Bloqueos in Oaxaca

31 August 2017

I learned a new word this morning: manifestódromo. A rough translation would be “center of chaos-provoking public protest actions.”

This morning’s newspaper, Noticias, Oaxaca’s most popular and the one that I read online every morning and buy in “hard copy” once a week (to line the cat litter tray) proclaimed that Oaxaca is Mexico’s major manifestódromo. Cautioning that the data is still preliminary, and citing only “the sources that we have consulted,” the newspaper’s tally of 2,890 disruptive actions for the first seven months of this year in the State of Oaxaca included:

478 occupations of public buildings

475 blockades of highways

210 marches

241 blockades of city streets

137 occupations of city government offices

123 occupations of highway toll booths (with tolls, presumably, going into the pockets of the occupiers)

107 seizures of vehicles that are used to block roads (trucks and buses, mostly)

Many hundreds of miscellaneous seizures, acts of destructions, temporary seizures of public officials, etc.

 

2,890 disruptive actions. Statewide that is 3-5 blockades, 2-4 occupations, and 3 other disruptive acts per day!

 

For folks like us it is mostly just a nuisance. Disrupts the day’s activities. Makes planning difficult (we keep our calendar in pencil). And it doesn’t overweigh the numerous joys of living in Oaxaca —the beauty, the cultural diversity, the fabulous cuisine, the art scene, the awesome archaeological sites, the rich fauna and flora, the rich community of friends and colleagues— but it is frustrating. For the state as a whole, it is a disaster. Small businesses struggle, and frequently go belly up. Larger businesses move out of the city and out of the state, not in. While much of Mexico has developed a potent industrial base —Mexico City, the whole Bajío from Querétaro to Guadalajara, Puebla, Monterrey and Saltillo, to name a few places — why would a major industry want to establish a plant in Oaxaca?

 

In the absence of any apparent significant government action to even try to mitigate the problem, disruptive protest seems to increase weekly. In my naiveté (and my limited experience as dean and provost working with employees, clients, and unions in the rarified atmosphere of quasi-rational research universities) I believe that there are ways to balance the principles of free speech and the right to protest, the obligation of government to be responsive, and the public’s right to freedom of movement and to make a living. One could designate a large venue or two as places for protest (the new soccer stadium comes to mind – and it will hold 20,000 or so). Then prohibit and enforce the prohibition of blocking public thoroughfares and centers of commerce. When a group has a petition or wants to protest some government action, have government officials show up, listen, and in a reasonable time show up again to respond. If the government, with its competing interests and finite budgets, can’t agree to all the requests (always couched as demands), explain why and lay out ways in which the parties can collaborate in accomplishing at least some of what is requested. Stress that democracies provide conduits (i.e., elections) for redress of wrongs and disaffection with the government’s priorities and actions. Like I said, naiveté.

 

And in the meantime, we cope. 

 

I took our young cousin Jasper down to the coast for a few days while Linda was in the States for her monthly clinical trial monitoring. 250 kilometers, a 6-hour drive, over the whole breadth of the Sierra Madre Occidental, with altitudes from 0 at sea level to 2600 meters at the highest point. Rained nearly the whole time, probably an edge effect of Harvey. Still, two extended periods of sun and breeze allowed us to cavort on the sand and in the breakers, and to tour the endangered turtle breeding facility and a coastal lagoon. On our return trip, the sky cleared again when we reached the SW edge of the city. It should have taken us a half hour to get from there to Jasper’s host family in San Felipe del Agua, but the blockades on Niños Héroes, one of the city’s major east-west arteries, jammed us and forced us to corkscrew through the cobbled alleys of the Jalatlaco neighborhood until we found an un-picketed crossing point. Took us an hour and a half. The protesting groups occupying crossroads in various parts of the city: the teachers union, the moto-taxis union, the transportation workers union, and two squabbling villages that have blocked all access to the Central Valleys’ regional sanitary (allegedly) landfill facility.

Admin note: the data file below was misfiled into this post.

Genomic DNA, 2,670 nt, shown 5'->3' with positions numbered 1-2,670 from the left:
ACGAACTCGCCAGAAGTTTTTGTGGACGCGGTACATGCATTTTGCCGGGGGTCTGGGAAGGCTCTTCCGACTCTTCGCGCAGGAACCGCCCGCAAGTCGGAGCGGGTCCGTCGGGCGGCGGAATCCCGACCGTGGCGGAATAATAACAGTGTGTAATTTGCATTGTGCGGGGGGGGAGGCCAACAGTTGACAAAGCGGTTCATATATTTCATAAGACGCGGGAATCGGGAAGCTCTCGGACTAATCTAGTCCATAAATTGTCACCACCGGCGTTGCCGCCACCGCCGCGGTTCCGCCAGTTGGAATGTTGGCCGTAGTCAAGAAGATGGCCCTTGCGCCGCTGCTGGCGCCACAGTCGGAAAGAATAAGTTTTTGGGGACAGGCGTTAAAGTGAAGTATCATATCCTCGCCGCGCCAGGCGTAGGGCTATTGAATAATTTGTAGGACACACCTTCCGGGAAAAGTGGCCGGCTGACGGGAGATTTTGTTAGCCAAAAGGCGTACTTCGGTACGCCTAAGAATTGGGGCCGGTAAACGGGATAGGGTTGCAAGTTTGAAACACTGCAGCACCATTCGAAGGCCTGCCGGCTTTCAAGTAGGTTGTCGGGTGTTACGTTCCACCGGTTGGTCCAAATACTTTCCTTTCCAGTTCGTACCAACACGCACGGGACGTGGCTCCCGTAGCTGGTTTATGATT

After leaving Jasper I had to get back to the Etla Valley, on the other side of the mountain from San Felipe del Agua. All the efficient routes involve an end run around the mountain, but that required crossing or driving on Niños Héroes. I tried to get to the Fortín Loop, but commandeered busses blocked the entrances to all the intersections. It took me another half hour to extricate myself from the traffic jam. So I decided to go over the mountain, that is, if I could find a way to climb the nearly 350 meters (1,000 feet) over the semi-paved and dirt roads that zigzag through the scruffy, less affluent houses that cling to the steep slopes. Which, by asking people at every choice point, and with the help of a taxi or two, I managed in a little over an hour. Met some nice people. Interesting architecture. Beautiful views. A little park shaded with huge laurel trees. A market that might be fun to visit on a sunny day. Got home at nightfall just as the skies opened up again.

 

Next morning I left early to go pick up Linda at the airport. Not a bloqueo to be seen.

 

Life in pencil in Oaxaca. What frustration! What a privilege and a delight!

 

David

 

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